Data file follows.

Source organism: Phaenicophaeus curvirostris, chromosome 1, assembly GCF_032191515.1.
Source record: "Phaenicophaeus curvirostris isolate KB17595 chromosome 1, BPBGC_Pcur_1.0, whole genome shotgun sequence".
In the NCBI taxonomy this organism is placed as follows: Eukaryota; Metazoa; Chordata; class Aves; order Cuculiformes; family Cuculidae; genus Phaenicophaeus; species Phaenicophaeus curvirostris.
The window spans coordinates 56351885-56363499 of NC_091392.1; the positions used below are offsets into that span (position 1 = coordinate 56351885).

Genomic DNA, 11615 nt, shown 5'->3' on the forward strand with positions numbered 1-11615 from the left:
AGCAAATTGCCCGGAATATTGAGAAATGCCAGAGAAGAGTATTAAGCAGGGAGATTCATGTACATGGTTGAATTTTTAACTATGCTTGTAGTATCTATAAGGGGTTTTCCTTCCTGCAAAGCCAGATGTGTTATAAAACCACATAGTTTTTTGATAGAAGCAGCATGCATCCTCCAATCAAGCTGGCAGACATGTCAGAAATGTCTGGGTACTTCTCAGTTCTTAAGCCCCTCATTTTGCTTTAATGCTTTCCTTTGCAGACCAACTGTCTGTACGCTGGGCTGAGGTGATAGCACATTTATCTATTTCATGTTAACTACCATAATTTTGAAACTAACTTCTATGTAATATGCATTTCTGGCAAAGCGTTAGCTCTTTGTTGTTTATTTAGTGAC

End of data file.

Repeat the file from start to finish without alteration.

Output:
Source organism: Phaenicophaeus curvirostris, chromosome 1, assembly GCF_032191515.1.
Source record: "Phaenicophaeus curvirostris isolate KB17595 chromosome 1, BPBGC_Pcur_1.0, whole genome shotgun sequence".
In the NCBI taxonomy this organism is placed as follows: Eukaryota; Metazoa; Chordata; class Aves; order Cuculiformes; family Cuculidae; genus Phaenicophaeus; species Phaenicophaeus curvirostris.
The window spans coordinates 56351885-56363499 of NC_091392.1; the positions used below are offsets into that span (position 1 = coordinate 56351885).

Genomic DNA, 11615 nt, shown 5'->3' on the forward strand with positions numbered 1-11615 from the left:
AGCAAATTGCCCGGAATATTGAGAAATGCCAGAGAAGAGTATTAAGCAGGGAGATTCATGTACATGGTTGAATTTTTAACTATGCTTGTAGTATCTATAAGGGGTTTTCCTTCCTGCAAAGCCAGATGTGTTATAAAACCACATAGTTTTTTGATAGAAGCAGCATGCATCCTCCAATCAAGCTGGCAGACATGTCAGAAATGTCTGGGTACTTCTCAGTTCTTAAGCCCCTCATTTTGCTTTAATGCTTTCCTTTGCAGACCAACTGTCTGTACGCTGGGCTGAGGTGATAGCACATTTATCTATTTCATGTTAACTACCATAATTTTGAAACTAACTTCTATGTAATATGCATTTCTGGCAAAGCGTTAGCTCTTTGTTGTTTATTTAGTGAC